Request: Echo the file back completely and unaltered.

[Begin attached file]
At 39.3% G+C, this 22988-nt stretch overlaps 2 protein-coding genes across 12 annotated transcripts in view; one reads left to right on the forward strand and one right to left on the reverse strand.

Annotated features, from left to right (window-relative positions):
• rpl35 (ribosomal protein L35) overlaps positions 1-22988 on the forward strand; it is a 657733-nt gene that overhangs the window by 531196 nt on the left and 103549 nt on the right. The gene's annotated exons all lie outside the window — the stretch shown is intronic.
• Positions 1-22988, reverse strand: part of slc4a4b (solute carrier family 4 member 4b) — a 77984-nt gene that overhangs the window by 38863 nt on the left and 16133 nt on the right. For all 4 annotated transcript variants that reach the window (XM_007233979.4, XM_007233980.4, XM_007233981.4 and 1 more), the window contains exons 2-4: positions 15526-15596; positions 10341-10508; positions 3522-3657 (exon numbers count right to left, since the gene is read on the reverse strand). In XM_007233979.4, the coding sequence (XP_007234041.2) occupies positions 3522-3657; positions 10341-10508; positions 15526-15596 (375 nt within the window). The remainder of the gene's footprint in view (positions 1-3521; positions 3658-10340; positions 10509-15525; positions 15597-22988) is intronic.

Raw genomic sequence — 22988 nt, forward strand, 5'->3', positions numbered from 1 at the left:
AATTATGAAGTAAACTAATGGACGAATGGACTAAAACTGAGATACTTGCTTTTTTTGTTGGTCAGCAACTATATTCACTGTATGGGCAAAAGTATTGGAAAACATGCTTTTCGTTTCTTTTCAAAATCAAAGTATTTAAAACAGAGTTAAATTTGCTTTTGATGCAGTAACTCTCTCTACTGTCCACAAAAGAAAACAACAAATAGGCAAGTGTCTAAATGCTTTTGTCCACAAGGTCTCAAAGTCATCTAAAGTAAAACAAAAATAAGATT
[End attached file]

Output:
At 39.3% G+C, this 22988-nt stretch overlaps 2 protein-coding genes across 12 annotated transcripts in view; one reads left to right on the forward strand and one right to left on the reverse strand.

Annotated features, from left to right (window-relative positions):
• rpl35 (ribosomal protein L35) overlaps positions 1-22988 on the forward strand; it is a 657733-nt gene that overhangs the window by 531196 nt on the left and 103549 nt on the right. The gene's annotated exons all lie outside the window — the stretch shown is intronic.
• Positions 1-22988, reverse strand: part of slc4a4b (solute carrier family 4 member 4b) — a 77984-nt gene that overhangs the window by 38863 nt on the left and 16133 nt on the right. For all 4 annotated transcript variants that reach the window (XM_007233979.4, XM_007233980.4, XM_007233981.4 and 1 more), the window contains exons 2-4: positions 15526-15596; positions 10341-10508; positions 3522-3657 (exon numbers count right to left, since the gene is read on the reverse strand). In XM_007233979.4, the coding sequence (XP_007234041.2) occupies positions 3522-3657; positions 10341-10508; positions 15526-15596 (375 nt within the window). The remainder of the gene's footprint in view (positions 1-3521; positions 3658-10340; positions 10509-15525; positions 15597-22988) is intronic.

Raw genomic sequence — 22988 nt, forward strand, 5'->3', positions numbered from 1 at the left:
AATTATGAAGTAAACTAATGGACGAATGGACTAAAACTGAGATACTTGCTTTTTTTGTTGGTCAGCAACTATATTCACTGTATGGGCAAAAGTATTGGAAAACATGCTTTTCGTTTCTTTTCAAAATCAAAGTATTTAAAACAGAGTTAAATTTGCTTTTGATGCAGTAACTCTCTCTACTGTCCACAAAAGAAAACAACAAATAGGCAAGTGTCTAAATGCTTTTGTCCACAAGGTCTCAAAGTCATCTAAAGTAAAACAAAAATAAGATT